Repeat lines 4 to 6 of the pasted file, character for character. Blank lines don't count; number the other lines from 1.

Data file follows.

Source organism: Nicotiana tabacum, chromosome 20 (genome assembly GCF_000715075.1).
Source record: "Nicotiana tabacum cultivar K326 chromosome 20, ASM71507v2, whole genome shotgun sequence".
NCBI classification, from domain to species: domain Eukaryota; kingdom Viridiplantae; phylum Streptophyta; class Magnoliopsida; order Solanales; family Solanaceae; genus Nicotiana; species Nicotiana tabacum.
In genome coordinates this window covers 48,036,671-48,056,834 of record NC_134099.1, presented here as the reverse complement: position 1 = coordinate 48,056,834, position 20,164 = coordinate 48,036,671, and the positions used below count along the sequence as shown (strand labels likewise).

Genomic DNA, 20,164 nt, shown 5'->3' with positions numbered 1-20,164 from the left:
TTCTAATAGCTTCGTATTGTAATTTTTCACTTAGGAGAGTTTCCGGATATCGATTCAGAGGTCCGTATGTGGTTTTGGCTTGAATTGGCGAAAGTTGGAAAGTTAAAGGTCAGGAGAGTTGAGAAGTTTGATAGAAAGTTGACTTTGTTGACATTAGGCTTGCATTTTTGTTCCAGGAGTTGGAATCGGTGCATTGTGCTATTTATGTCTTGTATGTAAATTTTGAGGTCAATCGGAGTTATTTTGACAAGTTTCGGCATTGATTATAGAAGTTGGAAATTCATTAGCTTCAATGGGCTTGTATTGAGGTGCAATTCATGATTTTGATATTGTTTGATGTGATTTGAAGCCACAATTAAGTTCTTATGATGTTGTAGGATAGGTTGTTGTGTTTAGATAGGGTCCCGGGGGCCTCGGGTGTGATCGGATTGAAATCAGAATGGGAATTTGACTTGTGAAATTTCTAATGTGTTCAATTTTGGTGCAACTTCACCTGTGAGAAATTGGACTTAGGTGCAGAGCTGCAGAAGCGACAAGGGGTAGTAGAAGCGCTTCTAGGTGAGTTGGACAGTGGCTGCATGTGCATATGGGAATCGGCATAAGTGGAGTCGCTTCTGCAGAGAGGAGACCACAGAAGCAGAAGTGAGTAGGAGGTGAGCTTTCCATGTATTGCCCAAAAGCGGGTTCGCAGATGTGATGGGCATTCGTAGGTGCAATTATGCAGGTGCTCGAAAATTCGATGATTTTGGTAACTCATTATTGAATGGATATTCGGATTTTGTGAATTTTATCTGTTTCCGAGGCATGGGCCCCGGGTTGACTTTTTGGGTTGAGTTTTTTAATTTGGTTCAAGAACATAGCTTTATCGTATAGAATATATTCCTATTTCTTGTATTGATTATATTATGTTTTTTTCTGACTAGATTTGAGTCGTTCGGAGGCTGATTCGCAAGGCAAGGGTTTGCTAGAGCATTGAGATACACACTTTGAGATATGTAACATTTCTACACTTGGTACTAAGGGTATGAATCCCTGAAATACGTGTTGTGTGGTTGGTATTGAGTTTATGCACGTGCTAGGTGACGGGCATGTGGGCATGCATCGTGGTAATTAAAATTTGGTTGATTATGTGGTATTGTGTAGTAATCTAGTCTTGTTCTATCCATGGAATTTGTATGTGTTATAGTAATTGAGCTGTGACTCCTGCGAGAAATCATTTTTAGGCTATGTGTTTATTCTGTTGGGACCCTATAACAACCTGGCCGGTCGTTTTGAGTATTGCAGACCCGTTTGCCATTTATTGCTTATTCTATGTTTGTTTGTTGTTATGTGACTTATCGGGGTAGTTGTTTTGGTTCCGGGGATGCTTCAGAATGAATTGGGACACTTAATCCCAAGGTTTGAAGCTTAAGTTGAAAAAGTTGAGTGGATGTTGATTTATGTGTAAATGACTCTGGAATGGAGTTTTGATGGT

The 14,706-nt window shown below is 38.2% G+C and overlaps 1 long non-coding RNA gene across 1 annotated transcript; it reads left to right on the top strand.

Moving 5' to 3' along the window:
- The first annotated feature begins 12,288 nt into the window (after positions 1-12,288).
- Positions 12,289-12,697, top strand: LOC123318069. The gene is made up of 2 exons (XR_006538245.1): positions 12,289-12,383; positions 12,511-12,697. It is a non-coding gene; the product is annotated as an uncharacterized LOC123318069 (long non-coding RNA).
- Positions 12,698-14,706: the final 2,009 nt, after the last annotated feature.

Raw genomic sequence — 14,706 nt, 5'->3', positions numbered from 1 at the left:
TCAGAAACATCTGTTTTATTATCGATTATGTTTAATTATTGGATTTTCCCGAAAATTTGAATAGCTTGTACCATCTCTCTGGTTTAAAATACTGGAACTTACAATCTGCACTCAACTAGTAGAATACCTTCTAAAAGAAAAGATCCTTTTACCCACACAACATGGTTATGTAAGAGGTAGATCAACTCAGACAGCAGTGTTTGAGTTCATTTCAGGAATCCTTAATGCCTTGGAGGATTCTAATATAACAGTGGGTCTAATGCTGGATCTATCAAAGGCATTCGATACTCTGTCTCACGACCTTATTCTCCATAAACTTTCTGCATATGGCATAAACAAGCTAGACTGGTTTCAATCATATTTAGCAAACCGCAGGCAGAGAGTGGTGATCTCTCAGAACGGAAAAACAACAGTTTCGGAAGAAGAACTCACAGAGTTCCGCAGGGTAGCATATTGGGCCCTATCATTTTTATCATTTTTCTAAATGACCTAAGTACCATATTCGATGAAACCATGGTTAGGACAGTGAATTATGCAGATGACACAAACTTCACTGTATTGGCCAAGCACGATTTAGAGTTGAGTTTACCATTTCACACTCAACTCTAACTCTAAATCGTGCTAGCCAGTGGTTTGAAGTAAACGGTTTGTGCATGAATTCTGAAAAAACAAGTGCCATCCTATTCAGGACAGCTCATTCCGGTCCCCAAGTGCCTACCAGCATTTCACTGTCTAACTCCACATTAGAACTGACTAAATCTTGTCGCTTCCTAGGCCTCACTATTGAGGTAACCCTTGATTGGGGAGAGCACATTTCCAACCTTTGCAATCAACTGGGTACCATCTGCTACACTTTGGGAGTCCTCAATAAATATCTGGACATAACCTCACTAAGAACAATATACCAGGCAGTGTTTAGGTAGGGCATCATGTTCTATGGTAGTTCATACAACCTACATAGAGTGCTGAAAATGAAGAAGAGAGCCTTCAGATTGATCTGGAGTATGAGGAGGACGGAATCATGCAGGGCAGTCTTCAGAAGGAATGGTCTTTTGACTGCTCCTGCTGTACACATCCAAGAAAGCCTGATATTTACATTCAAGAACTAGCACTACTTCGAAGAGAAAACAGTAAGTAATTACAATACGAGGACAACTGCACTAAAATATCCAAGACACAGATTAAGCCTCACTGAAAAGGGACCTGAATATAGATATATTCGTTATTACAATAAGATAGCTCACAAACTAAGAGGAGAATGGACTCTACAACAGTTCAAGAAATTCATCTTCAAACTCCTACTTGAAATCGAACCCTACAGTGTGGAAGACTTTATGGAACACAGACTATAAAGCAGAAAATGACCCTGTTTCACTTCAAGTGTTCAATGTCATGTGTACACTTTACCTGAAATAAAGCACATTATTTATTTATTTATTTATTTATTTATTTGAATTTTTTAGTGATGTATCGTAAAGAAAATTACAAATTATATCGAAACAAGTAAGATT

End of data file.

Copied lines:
In genome coordinates this window covers 48,036,671-48,056,834 of record NC_134099.1, presented here as the reverse complement: position 1 = coordinate 48,056,834, position 20,164 = coordinate 48,036,671, and the positions used below count along the sequence as shown (strand labels likewise).

Genomic DNA, 20,164 nt, shown 5'->3' with positions numbered 1-20,164 from the left:
TTCTAATAGCTTCGTATTGTAATTTTTCACTTAGGAGAGTTTCCGGATATCGATTCAGAGGTCCGTATGTGGTTTTGGCTTGAATTGGCGAAAGTTGGAAAGTTAAAGGTCAGGAGAGTTGAGAAGTTTGATAGAAAGTTGACTTTGTTGACATTAGGCTTGCATTTTTGTTCCAGGAGTTGGAATCGGTGCATTGTGCTATTTATGTCTTGTATGTAAATTTTGAGGTCAATCGGAGTTATTTTGACAAGTTTCGGCATTGATTATAGAAGTTGGAAATTCATTAGCTTCAATGGGCTTGTATTGAGGTGCAATTCATGATTTTGATATTGTTTGATGTGATTTGAAGCCACAATTAAGTTCTTATGATGTTGTAGGATAGGTTGTTGTGTTTAGATAGGGTCCCGGGGGCCTCGGGTGTGATCGGATTGAAATCAGAATGGGAATTTGACTTGTGAAATTTCTAATGTGTTCAATTTTGGTGCAACTTCACCTGTGAGAAATTGGACTTAGGTGCAGAGCTGCAGAAGCGACAAGGGGTAGTAGAAGCGCTTCTAGGTGAGTTGGACAGTGGCTGCATGTGCATATGGGAATCGGCATAAGTGGAGTCGCTTCTGCAGAGAGGAGACCACAGAAGCAGAAGTGAGTAGGAGGTGAGCTTTCCATGTATTGCCCAAAAGCGGGTTCGCAGATGTGATGGGCATTCGTAGGTGCAATTATGCAGGTGCTCGAAAATTCGATGATTTTGGTAACTCATTATTGAATGGATATTCGGATTTTGTGAATTTTATCTGTTTCCGAGGCATGGGCCCCGGGTTGACTTTTTGGGTTGAGTTTTTTAATTTGGTTCAAGAACATAGCTTTATCGTATAGAATATATTCCTATTTCTTGTATTGATTATATTATGTTTTTTTCTGACTAGATTTGAGTCGTTCGGAGGCTGATTCGCAAGGCAAGGGTTTGCTAGAGCATTGAGATACACACTTTGAGATATGTAACATTTCTACACTTGGTACTAAGGGTATGAATCCCTGAAATACGTGTTGTGTGGTTGGTATTGAGTTTATGCACGTGCTAGGTGACGGGCATGTGGGCATGCATCGTGGTAATTAAAATTTGGTTGATTATGTGGTATTGTGTAGTAATCTAGTCTTGTTCTATCCATGGAATTTGTATGTGTTATAGTAATTGAGCTGTGACTCCTGCGAGAAATCATTTTTAGGCTATGTGTTTATTCTGTTGGGACCCTATAACAACCTGGCCGGTCGTTTTGAGTATTGCAGACCCGTTTGCCATTTATTGCTTATTCTATGTTTGTTTGTTGTTATGTGACTTATCGGGGTAGTTGTTTTGGTTCCGGGGATGCTTCAGAATGAATTGGGACACTTAATCCCAAGGTTTGAAGCTTAAGTTGAAAAAGTTGAGTGGATGTTGATTTATGTGTAAATGACTCTGGAATGGAGTTTTGATGGT